NewsLocal News


NYS says it needs to define immunocompromised before people can register for vaccines

Posted at 11:48 PM, Jan 14, 2021
and last updated 2021-01-14 23:48:19-05

BUFFALO, N.Y. (WKBW) — After hearing the news on Tuesday that people 65 and older, along with people who are immunocompromised are eligible for the COVID-19 vaccine, Susan and David Boldt of Williamsville went to sign up.

Only Susan could successfully complete the eligibility screener, she's over 65. David is 64 and immunocompromised.

“There were no questions relative to that at all," Boldt said.

There's no option to check immunocompromised on the form determining eligibility, so Boldt said he was denied.

“In my mind I’m thinking, ok, if they’re directing you to the website, someone like me is gonna get approved,” he said.

A spokesperson tells 7 Eyewitness News the state is still working with the CDC on a clearer definition of who falls under immunocompromised, and until then New Yorkers will not be able to register under it.

That is why there is no option on the form.

The state did not specify when immunocompromised will be defined.

Governor Andrew Cuomo said New York is following federal guidance by expanding vaccine eligibility to the two newest groups.

"They don't define immunocompromised, and immunocompromised is a category that can be defined a number of ways," he said during Tuesday's announcement.

UB's Chief of Infectious Disease Dr. Thomas Russo said tens of millions of Americans nationwide are immunocompromised.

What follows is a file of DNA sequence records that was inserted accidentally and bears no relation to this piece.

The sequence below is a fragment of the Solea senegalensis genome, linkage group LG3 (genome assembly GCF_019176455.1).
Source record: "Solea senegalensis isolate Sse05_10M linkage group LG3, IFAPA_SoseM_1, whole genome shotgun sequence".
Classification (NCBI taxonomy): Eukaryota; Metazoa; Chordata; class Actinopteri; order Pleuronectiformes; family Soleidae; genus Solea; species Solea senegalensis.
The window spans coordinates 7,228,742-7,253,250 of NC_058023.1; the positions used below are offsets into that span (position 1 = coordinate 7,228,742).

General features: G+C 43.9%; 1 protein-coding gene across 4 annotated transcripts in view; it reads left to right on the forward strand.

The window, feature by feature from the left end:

"A number of disease states can also cause a relative immunocompromised status," Russo said. "So an obvious one would be HIV infection, however, certain cancers, and even diabetes could cause a relative immunocompromised state. So having said that, there's a wide variety of individuals that may fall under this category, and we await with interest what Governor Cuomo more specifically designates as immunocompromised individuals that will be eligible for getting vaccinated sooner, as opposed to later," Russo said.

The Erie County Health Department said until the state has a clear definition it can't estimate how many people locally fall under immunocompromised.

The governor says although the number of New Yorkers eligible to be vaccinated has increased, the number of doses of the COVID-19 vaccine the state receives from the federal government each week is not changing.

Officials say the state receives 300,000 doses of the vaccine each week, meaning it will take weeks to vaccinate those who are currently eligible. Previously, the state estimated it would take until April to vaccinate those in groups 1A and 1B.